NEW MEXICO (KRQE) – New Mexico’s highest court heard arguments on whether or not partisan gerrymandering is an issue that can be resolved under the New Mexico Constitution. The debate comes after the state’s Republican Party filed a lawsuit over the recently redrawn political districts.

The legal battle over the state’s political maps began a year ago when a lawsuit filed in district court by New Mexico’s Republican Party alleged that the state’s newest political maps “accomplish a political gerrymander that unconstitutionally dilutes the votes of the residents of southeastern New Mexico.” Last year, the Supreme Court stepped in to help decide if that argument is valid under the state’s constitution.

Sara Sanchez, for the defendants, asked the Supreme Court not to enter the “political thicket” and instead dismiss the lawsuit.

“The issue here is that there is not a justiciable claim. The court certainly has jurisdiction to consider whether or not this claim is justiciable under New Mexico law. And it is not because it presents a political question,” said Sanchez. Before Sanchez could give all her reasons why the Justices began questions.

Justices framed the arguments in terms of hypotheticals. Justice Bacon, for example, asked Sanchez whether a hypothetically totally rigged and gerrymandered system should be addressed by the courts. In response, the defendant agreed that such a system would be broken, but it’s not necessarily the court’s role to fix it.

“We are not asking the court to imagine whether there’s any hypothetical situation which could exist,” she says. But even in an extreme, hypothetical case, deciding the constitutionality of redistricting is not up to the courts, Sanchez argued. It’s “A political problem that needs a political solution,” she said.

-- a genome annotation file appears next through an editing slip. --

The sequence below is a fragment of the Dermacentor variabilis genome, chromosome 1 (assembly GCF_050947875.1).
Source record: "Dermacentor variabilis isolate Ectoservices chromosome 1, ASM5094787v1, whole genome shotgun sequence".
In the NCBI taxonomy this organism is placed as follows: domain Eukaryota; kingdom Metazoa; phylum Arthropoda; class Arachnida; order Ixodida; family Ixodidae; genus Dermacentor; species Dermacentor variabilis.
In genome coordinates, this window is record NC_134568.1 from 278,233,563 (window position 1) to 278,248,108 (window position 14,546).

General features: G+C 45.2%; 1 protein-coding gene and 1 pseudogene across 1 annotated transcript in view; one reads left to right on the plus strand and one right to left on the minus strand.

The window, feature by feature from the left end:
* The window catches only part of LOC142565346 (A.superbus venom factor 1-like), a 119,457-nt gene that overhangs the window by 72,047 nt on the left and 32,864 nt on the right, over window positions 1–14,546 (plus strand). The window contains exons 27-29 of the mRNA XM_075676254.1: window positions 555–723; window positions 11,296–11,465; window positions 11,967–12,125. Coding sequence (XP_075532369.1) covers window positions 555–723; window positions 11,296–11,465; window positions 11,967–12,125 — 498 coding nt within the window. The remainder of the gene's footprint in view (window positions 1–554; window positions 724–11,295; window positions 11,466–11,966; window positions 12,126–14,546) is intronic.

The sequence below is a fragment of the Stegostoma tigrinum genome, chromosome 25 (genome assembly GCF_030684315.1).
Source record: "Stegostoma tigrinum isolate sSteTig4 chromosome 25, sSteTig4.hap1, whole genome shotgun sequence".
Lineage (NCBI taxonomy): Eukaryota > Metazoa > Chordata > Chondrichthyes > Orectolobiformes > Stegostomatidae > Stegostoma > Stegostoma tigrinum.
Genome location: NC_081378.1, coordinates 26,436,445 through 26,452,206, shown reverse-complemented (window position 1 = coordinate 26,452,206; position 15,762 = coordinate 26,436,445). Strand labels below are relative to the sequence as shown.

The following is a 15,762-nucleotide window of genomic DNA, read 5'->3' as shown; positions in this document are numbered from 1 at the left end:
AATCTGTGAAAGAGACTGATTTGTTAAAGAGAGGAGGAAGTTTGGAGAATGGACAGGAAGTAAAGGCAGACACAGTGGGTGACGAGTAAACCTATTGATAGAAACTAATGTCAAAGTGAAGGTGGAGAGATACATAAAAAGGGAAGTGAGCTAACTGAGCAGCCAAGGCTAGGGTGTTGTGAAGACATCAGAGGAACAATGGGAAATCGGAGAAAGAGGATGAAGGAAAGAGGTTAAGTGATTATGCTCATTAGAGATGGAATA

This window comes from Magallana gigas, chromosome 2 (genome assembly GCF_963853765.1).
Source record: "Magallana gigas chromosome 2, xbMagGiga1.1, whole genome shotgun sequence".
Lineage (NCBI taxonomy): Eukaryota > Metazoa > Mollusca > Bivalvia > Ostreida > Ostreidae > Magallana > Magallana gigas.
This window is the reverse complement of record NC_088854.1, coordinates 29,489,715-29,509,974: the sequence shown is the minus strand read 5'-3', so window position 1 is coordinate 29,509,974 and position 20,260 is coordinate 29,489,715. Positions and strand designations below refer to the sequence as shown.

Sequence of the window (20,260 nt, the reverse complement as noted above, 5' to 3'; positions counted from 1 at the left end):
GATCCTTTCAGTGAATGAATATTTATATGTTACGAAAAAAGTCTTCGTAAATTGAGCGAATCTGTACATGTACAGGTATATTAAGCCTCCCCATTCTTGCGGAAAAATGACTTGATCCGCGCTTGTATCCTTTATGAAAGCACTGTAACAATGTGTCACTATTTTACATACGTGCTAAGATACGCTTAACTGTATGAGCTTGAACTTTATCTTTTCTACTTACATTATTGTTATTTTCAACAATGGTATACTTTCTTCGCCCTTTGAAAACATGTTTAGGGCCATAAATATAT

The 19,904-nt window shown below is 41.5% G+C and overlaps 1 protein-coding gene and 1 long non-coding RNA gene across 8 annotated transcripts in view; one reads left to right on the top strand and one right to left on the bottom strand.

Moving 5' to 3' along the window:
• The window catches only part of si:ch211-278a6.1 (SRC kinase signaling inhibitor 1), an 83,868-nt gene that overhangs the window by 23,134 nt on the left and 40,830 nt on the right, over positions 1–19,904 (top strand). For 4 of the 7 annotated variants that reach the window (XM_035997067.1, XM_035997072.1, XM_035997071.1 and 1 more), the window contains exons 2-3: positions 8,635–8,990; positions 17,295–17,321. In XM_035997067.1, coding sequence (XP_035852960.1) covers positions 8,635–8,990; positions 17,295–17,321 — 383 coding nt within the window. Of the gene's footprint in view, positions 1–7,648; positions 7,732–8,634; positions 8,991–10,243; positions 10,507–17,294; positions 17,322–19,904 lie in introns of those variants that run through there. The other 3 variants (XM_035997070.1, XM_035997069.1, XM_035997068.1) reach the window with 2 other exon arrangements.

When it comes to hypothetical standards on gerrymandering, “we can’t define it,” Sanchez says. “And that is the heart of the problem because it is a political question, not a legal one.”

Leading up to this Supreme Court case, the state’s first independent redistricting committee took input from New Mexicans across the state before recommending how the state legislature redraw the state’s political boundaries. But, the Democratically controlled Legislature rejected the committee’s proposed map of congressional districts and instead voted for a differing map of congressional districts, which the Governor ultimately approved. The Republican Party of New Mexico alleges that the process is a violation of the Equal Protection Clause of the New Mexico Constitution.

The map approved by Democratic legislators differs from the three maps recommended by the independent redistricting committee. Image: KRQE News 13

Arguing for the side of the Republicans, Daniel Gallegos Jr., noted that New Mexico’s voters were “cracked,” i.e. that voters in the southeastern portion of the state had their votes diluted by how the political lines were drawn. So, Gallegos said he wants the opportunity to prove that in court – something he’ll have no opportunity to do if the NM Supreme Court sides with Sanchez.

Gallegos further argued that because other pieces of legislation are subject to judicial review, the redistricted maps be something the judicial branch should be allowed to weigh in on as well.

The Republican Party asked the courts to declare the current political maps unconstitutional, given that there was discriminatory intent in adopting the current maps. But Chief Justice Vigil asked: “How do you prove discriminatory intent?”

“We have direct evidence of intent,” Gallegos replied. “We have statements from the Speaker of the House. We have statements from a Senator that indicate the intention of the legislature.”

After hearing arguments, Justice Bacon said they’re going to take some time to make a decision. “The Court, typically on an extraordinary writ, would attempt to convene and reach a decision today,” Justice Bacon said. But “we are not going to do that. In this case, this is an issue of significant importance, and we want to be deliberative.”